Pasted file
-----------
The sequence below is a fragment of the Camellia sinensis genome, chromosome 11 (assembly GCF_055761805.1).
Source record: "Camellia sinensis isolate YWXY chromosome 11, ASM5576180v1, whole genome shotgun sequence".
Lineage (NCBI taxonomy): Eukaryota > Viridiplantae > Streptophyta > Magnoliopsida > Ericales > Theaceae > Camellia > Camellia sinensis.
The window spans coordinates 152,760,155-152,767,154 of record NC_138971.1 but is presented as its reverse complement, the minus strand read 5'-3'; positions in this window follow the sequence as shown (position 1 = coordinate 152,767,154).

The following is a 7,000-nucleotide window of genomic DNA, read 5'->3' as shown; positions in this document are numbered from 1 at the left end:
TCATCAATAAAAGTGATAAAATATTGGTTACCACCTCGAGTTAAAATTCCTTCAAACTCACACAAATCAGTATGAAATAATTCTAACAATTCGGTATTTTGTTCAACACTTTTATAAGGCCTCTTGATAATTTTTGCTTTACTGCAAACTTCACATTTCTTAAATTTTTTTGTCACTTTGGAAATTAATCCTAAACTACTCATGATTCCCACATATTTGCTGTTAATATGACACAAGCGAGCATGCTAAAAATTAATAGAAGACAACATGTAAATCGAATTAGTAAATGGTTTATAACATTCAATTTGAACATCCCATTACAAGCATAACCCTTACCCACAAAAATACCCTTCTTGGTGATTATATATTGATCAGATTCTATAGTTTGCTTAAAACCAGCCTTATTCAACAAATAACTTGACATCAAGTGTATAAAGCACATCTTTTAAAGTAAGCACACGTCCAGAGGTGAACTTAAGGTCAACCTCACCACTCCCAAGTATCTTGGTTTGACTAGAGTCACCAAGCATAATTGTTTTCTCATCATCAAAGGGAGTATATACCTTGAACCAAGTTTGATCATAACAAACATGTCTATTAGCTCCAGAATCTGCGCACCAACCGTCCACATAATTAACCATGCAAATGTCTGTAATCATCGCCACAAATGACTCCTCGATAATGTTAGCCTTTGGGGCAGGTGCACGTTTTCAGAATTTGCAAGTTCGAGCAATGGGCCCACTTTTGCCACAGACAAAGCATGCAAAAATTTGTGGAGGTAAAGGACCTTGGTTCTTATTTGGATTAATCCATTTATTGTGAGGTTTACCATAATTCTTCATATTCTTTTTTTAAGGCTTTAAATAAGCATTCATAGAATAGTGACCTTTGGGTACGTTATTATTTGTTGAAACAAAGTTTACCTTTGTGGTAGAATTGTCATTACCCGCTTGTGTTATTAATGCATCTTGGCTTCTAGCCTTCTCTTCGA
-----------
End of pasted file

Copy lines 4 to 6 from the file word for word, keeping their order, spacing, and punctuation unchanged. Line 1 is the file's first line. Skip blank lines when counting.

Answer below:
The window spans coordinates 152,760,155-152,767,154 of record NC_138971.1 but is presented as its reverse complement, the minus strand read 5'-3'; positions in this window follow the sequence as shown (position 1 = coordinate 152,767,154).

The following is a 7,000-nucleotide window of genomic DNA, read 5'->3' as shown; positions in this document are numbered from 1 at the left end:
TCATCAATAAAAGTGATAAAATATTGGTTACCACCTCGAGTTAAAATTCCTTCAAACTCACACAAATCAGTATGAAATAATTCTAACAATTCGGTATTTTGTTCAACACTTTTATAAGGCCTCTTGATAATTTTTGCTTTACTGCAAACTTCACATTTCTTAAATTTTTTTGTCACTTTGGAAATTAATCCTAAACTACTCATGATTCCCACATATTTGCTGTTAATATGACACAAGCGAGCATGCTAAAAATTAATAGAAGACAACATGTAAATCGAATTAGTAAATGGTTTATAACATTCAATTTGAACATCCCATTACAAGCATAACCCTTACCCACAAAAATACCCTTCTTGGTGATTATATATTGATCAGATTCTATAGTTTGCTTAAAACCAGCCTTATTCAACAAATAACTTGACATCAAGTGTATAAAGCACATCTTTTAAAGTAAGCACACGTCCAGAGGTGAACTTAAGGTCAACCTCACCACTCCCAAGTATCTTGGTTTGACTAGAGTCACCAAGCATAATTGTTTTCTCATCATCAAAGGGAGTATATACCTTGAACCAAGTTTGATCATAACAAACATGTCTATTAGCTCCAGAATCTGCGCACCAACCGTCCACATAATTAACCATGCAAATGTCTGTAATCATCGCCACAAATGACTCCTCGATAATGTTAGCCTTTGGGGCAGGTGCACGTTTTCAGAATTTGCAAGTTCGAGCAATGGGCCCACTTTTGCCACAGACAAAGCATGCAAAAATTTGTGGAGGTAAAGGACCTTGGTTCTTATTTGGATTAATCCATTTATTGTGAGGTTTACCATAATTCTTCATATTCTTTTTTTAAGGCTTTAAATAAGCATTCATAGAATAGTGACCTTTGGGTACGTTATTATTTGTTGAAACAAAGTTTACCTTTGTGGTAGAATTGTCATTACCCGCTTGTGTTATTAATGCATCTTGGCTTCTAGCCTTCTCTTCGA